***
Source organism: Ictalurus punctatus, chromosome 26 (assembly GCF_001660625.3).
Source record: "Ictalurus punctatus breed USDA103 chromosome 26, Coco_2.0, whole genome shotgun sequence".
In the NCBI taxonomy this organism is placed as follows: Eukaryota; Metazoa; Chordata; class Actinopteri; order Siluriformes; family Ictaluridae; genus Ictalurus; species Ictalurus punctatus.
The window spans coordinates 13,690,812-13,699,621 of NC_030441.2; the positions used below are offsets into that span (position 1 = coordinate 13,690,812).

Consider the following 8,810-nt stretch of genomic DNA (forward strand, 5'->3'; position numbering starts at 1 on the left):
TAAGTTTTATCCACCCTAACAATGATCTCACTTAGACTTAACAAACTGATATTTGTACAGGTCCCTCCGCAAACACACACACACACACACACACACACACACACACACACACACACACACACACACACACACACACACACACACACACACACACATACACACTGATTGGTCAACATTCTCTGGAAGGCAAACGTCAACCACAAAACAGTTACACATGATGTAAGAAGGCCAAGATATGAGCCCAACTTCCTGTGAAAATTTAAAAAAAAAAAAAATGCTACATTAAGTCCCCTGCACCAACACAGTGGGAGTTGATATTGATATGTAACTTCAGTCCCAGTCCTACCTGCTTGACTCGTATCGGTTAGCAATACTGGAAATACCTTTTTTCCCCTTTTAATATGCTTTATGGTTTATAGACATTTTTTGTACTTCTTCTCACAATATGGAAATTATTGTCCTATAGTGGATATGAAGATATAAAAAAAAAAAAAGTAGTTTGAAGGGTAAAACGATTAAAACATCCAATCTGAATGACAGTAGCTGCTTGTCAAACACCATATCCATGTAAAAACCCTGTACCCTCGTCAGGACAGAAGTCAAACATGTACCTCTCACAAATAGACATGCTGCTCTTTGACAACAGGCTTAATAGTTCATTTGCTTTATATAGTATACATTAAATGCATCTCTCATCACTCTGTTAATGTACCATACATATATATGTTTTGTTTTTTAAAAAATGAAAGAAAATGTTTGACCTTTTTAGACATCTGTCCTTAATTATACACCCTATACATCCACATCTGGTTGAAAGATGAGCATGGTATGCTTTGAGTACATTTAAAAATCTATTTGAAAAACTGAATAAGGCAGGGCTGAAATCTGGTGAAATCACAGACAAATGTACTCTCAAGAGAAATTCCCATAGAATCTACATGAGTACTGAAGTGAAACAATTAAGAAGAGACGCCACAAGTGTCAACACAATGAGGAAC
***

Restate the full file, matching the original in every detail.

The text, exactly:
Source organism: Ictalurus punctatus, chromosome 26 (assembly GCF_001660625.3).
Source record: "Ictalurus punctatus breed USDA103 chromosome 26, Coco_2.0, whole genome shotgun sequence".
In the NCBI taxonomy this organism is placed as follows: Eukaryota; Metazoa; Chordata; class Actinopteri; order Siluriformes; family Ictaluridae; genus Ictalurus; species Ictalurus punctatus.
The window spans coordinates 13,690,812-13,699,621 of NC_030441.2; the positions used below are offsets into that span (position 1 = coordinate 13,690,812).

Consider the following 8,810-nt stretch of genomic DNA (forward strand, 5'->3'; position numbering starts at 1 on the left):
TAAGTTTTATCCACCCTAACAATGATCTCACTTAGACTTAACAAACTGATATTTGTACAGGTCCCTCCGCAAACACACACACACACACACACACACACACACACACACACACACACACACACACACACACACACACACACACACACACACACACATACACACTGATTGGTCAACATTCTCTGGAAGGCAAACGTCAACCACAAAACAGTTACACATGATGTAAGAAGGCCAAGATATGAGCCCAACTTCCTGTGAAAATTTAAAAAAAAAAAAAATGCTACATTAAGTCCCCTGCACCAACACAGTGGGAGTTGATATTGATATGTAACTTCAGTCCCAGTCCTACCTGCTTGACTCGTATCGGTTAGCAATACTGGAAATACCTTTTTTCCCCTTTTAATATGCTTTATGGTTTATAGACATTTTTTGTACTTCTTCTCACAATATGGAAATTATTGTCCTATAGTGGATATGAAGATATAAAAAAAAAAAAAGTAGTTTGAAGGGTAAAACGATTAAAACATCCAATCTGAATGACAGTAGCTGCTTGTCAAACACCATATCCATGTAAAAACCCTGTACCCTCGTCAGGACAGAAGTCAAACATGTACCTCTCACAAATAGACATGCTGCTCTTTGACAACAGGCTTAATAGTTCATTTGCTTTATATAGTATACATTAAATGCATCTCTCATCACTCTGTTAATGTACCATACATATATATGTTTTGTTTTTTAAAAAATGAAAGAAAATGTTTGACCTTTTTAGACATCTGTCCTTAATTATACACCCTATACATCCACATCTGGTTGAAAGATGAGCATGGTATGCTTTGAGTACATTTAAAAATCTATTTGAAAAACTGAATAAGGCAGGGCTGAAATCTGGTGAAATCACAGACAAATGTACTCTCAAGAGAAATTCCCATAGAATCTACATGAGTACTGAAGTGAAACAATTAAGAAGAGACGCCACAAGTGTCAACACAATGAGGAAC